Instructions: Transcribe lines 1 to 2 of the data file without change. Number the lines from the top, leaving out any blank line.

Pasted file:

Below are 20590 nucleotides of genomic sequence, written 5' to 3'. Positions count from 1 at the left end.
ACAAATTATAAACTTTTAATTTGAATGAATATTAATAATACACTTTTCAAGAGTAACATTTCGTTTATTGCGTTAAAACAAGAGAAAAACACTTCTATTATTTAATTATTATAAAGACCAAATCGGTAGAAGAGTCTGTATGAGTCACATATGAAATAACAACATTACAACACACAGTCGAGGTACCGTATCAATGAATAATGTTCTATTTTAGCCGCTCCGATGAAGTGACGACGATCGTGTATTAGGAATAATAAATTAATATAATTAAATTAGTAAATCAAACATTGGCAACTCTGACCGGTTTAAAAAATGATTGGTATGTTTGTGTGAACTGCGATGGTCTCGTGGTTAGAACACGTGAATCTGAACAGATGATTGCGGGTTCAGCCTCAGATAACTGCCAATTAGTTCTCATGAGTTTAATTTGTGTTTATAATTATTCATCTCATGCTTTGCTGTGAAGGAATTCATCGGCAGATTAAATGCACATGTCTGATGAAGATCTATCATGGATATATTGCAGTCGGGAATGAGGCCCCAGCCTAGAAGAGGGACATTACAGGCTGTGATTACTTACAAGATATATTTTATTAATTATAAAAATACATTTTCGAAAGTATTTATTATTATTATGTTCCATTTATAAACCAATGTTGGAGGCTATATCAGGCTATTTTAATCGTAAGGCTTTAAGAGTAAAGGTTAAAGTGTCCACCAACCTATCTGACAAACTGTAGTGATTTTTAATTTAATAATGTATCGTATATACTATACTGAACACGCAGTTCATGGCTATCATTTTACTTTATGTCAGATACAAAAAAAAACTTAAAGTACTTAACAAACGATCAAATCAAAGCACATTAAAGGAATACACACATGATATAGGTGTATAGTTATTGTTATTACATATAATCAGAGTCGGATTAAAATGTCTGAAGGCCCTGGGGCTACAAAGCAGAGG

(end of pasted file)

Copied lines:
Below are 20590 nucleotides of genomic sequence, written 5' to 3'. Positions count from 1 at the left end.
ACAAATTATAAACTTTTAATTTGAATGAATATTAATAATACACTTTTCAAGAGTAACATTTCGTTTATTGCGTTAAAACAAGAGAAAAACACTTCTATTATTTAATTATTATAAAGACCAAATCGGTAGAAGAGTCTGTATGAGTCACATATGAAATAACAACATTACAACACACAGTCGAGGTACCGTATCAATGAATAATGTTCTATTTTAGCCGCTCCGATGAAGTGACGACGATCGTGTATTAGGAATAATAAATTAATATAATTAAATTAGTAAATCAAACATTGGCAACTCTGACCGGTTTAAAAAATGATTGGTATGTTTGTGTGAACTGCGATGGTCTCGTGGTTAGAACACGTGAATCTGAACAGATGATTGCGGGTTCAGCCTCAGATAACTGCCAATTAGTTCTCATGAGTTTAATTTGTGTTTATAATTATTCATCTCATGCTTTGCTGTGAAGGAATTCATCGGCAGATTAAATGCACATGTCTGATGAAGATCTATCATGGATATATTGCAGTCGGGAATGAGGCCCCAGCCTAGAAGAGGGACATTACAGGCTGTGATTACTTACAAGATATATTTTATTAATTATAAAAATACATTTTCGAAAGTATTTATTATTATTATGTTCCATTTATAAACCAATGTTGGAGGCTATATCAGGCTATTTTAATCGTAAGGCTTTAAGAGTAAAGGTTAAAGTGTCCACCAACCTATCTGACAAACTGTAGTGATTTTTAATTTAATAATGTATCGTATATACTATACTGAACACGCAGTTCATGGCTATCATTTTACTTTATGTCAGATACAAAAAAAAACTTAAAGTACTTAACAAACGATCAAATCAAAGCACATTAAAGGAATACACACATGATATAGGTGTATAGTTATTGTTATTACATATAATCAGAGTCGGATTAAAATGTCTGAAGGCCCTGGGGCTACAAAGCAGAGG